Warfarin had long been considered the gold standard for anti-coagulation (blood thinning), although the stringent monitoring of diet and blood levels had both patients and their caregivers pining for something easier. Various factors needed to be considered in order to achieve a fine line between blood thinning that was deemed sufficient for the patient, v. thinning the blood too much and risking bleeding events or serious hemorrhaging.
While no caregiver or healthcare provider would knowingly put a patient at risk, at the same time the medical community had long been hoping for a breakthrough that would see the introduction of a drug equal to warfarin’s effectiveness, with less hassle.
One of two new drugs to be introduced in recent years is Xarelto, hailed as the kind of breakthrough patients and their caregivers were seeking: a blood thinner equal to warfarin’s effectiveness, but without the need for stringent monitoring – or so the manufacturer claimed.
Rivaroxaban however turned out to be anything but a savior: Xarelto bleeding events occurred in some patients (as they do with warfarin). The big difference, however, turned out to be the lack of a reversing agent in the new product that doctors had been able to employ in their Coumadin patients to quickly reverse the thinning properties of warfarin and allow the blood to once again coagulate more quickly, in order to stop a hemorrhage.
While an antidote for Xarelto has now, reportedly been found and is being tested, it wasn’t available at the time Xarelto came to market.
It is against this backdrop of litigation that Alere recalled its INRatio measuring devices last July, casting some doubt on the accuracy and validity of data used to determine the effectiveness of Xarelto (rivaroxaban) for the treatment of non-valvular atrial fibrillation when compared with Coumadin (warfarin).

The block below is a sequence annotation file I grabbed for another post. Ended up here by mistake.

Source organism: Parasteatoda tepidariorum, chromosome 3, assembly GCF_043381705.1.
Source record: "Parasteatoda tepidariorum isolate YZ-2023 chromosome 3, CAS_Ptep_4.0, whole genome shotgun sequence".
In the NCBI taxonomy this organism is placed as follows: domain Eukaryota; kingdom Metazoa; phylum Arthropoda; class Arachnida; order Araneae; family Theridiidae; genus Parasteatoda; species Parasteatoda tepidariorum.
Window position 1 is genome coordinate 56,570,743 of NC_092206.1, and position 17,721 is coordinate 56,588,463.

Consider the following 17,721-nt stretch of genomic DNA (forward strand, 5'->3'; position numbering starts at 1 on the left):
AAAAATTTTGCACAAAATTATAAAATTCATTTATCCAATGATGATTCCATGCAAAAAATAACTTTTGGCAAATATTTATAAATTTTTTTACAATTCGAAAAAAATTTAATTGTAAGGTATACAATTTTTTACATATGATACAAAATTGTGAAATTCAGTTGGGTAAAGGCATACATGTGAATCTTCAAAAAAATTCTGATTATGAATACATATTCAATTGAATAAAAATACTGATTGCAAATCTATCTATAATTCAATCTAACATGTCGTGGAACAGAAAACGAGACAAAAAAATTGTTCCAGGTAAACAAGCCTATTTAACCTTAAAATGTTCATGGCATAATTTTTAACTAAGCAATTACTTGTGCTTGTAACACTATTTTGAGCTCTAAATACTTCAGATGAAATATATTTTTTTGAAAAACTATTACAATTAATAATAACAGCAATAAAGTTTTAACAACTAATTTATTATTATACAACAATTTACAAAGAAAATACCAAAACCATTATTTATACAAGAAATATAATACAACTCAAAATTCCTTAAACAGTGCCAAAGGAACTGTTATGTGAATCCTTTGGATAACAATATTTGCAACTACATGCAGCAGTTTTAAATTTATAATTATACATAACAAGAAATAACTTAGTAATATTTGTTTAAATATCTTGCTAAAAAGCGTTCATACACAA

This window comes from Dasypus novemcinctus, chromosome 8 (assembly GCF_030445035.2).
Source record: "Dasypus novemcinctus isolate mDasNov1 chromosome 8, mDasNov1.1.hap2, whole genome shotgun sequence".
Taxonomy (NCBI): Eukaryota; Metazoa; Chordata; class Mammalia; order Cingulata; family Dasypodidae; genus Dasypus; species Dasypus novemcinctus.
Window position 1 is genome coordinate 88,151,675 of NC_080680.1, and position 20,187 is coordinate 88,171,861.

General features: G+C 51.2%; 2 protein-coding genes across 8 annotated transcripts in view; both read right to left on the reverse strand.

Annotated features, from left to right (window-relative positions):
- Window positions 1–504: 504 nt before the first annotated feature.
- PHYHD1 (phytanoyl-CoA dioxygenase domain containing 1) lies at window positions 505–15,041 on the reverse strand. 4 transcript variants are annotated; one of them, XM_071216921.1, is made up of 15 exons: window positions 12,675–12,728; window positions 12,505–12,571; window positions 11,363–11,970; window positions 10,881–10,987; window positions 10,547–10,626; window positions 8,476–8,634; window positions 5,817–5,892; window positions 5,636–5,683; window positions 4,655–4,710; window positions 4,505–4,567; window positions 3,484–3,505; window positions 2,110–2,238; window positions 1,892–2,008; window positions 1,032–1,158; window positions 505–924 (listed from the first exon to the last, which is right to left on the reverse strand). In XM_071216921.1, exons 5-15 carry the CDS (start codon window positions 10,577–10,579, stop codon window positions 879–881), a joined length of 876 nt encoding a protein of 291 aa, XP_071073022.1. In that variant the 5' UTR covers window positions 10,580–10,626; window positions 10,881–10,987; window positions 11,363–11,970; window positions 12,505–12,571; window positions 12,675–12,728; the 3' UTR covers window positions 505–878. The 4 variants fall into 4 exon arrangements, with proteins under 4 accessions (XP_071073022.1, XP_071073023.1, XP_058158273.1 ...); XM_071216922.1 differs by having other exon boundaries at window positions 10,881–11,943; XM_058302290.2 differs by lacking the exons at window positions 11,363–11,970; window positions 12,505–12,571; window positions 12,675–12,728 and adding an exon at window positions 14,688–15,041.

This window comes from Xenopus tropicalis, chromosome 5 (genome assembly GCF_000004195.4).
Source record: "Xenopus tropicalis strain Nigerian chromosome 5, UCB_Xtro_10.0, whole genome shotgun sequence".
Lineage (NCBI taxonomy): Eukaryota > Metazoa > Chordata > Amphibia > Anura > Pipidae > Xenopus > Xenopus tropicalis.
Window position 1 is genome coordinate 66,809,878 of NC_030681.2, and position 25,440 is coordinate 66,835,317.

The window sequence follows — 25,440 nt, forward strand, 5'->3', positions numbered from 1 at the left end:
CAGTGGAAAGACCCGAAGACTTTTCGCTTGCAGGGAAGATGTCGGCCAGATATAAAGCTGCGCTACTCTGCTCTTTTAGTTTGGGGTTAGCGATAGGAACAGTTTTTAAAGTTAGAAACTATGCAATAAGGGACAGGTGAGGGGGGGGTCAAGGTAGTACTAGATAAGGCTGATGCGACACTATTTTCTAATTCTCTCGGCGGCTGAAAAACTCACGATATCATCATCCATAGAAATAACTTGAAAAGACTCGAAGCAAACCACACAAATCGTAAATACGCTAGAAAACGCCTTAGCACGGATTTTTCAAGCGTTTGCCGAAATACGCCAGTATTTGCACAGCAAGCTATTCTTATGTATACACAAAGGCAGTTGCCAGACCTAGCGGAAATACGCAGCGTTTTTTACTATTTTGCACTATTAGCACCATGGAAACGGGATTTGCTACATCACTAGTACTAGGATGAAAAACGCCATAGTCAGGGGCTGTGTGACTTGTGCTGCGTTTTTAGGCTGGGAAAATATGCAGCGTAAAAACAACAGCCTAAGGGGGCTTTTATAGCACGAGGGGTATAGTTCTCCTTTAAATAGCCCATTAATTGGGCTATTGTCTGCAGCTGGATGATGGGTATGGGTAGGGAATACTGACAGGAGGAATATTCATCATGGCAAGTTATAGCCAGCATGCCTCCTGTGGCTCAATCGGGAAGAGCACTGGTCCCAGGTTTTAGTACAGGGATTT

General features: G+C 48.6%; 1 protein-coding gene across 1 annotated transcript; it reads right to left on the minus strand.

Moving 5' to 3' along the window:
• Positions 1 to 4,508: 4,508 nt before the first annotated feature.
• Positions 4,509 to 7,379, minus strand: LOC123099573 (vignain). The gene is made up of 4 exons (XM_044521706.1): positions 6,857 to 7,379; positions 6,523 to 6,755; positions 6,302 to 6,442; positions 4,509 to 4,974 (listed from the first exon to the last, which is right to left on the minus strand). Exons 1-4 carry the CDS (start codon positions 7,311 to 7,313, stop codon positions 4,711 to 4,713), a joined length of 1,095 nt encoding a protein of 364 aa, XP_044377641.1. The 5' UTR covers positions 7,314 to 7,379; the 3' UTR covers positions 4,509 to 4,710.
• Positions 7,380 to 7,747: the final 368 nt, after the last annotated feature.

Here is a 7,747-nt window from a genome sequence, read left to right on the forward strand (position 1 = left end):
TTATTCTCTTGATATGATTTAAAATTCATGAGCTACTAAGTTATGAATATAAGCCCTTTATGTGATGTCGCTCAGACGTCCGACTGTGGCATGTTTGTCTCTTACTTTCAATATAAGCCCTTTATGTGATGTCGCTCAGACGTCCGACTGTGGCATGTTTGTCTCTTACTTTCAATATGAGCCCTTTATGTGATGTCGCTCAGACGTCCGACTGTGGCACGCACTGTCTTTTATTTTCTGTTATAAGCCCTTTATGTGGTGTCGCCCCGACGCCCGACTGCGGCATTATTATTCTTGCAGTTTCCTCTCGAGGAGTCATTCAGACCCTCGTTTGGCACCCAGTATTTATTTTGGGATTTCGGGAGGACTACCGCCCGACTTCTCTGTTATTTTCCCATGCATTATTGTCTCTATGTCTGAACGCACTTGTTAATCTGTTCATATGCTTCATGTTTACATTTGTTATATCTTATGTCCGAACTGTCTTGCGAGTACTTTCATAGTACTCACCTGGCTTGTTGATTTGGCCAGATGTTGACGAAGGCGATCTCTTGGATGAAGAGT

The INRatio device, manufactured by Alere, was used to monitor warfarin therapy in the control group enrolled in the ROCKET-AF trial. However, the readings of the INRatio device were called into question, with subsequent concerns that Coumadin control group patients may have received more warfarin than they otherwise would have been given had the INRatio readings been accurate beyond any doubt.
READ MORE ALERE INRATIO RECALL LEGAL NEWS
Alere recalled the INRatio device in July of 2016. Since then the FDA, in October, made a determination there were no significant impacts, and that “effects on strokes or bleeding, including bleeding in the head, were minimal.”
That didn’t stop a slide in the performance of Alere, which in turn has spooked Abbott Laboratories Inc. and is attempting to back out of a proposed merger with Alere. The consolidated cases are Alere Inc. v. Abbott Laboratories Inc., Case No. 12691, Abbott Laboratories v. Alere Inc., Case No. 12872, and Abbott Laboratories Inc. v. Alere Inc., Case No. 12963, all in the Court of Chancery of the State of Delaware.
Trial is not expected until sometime in April.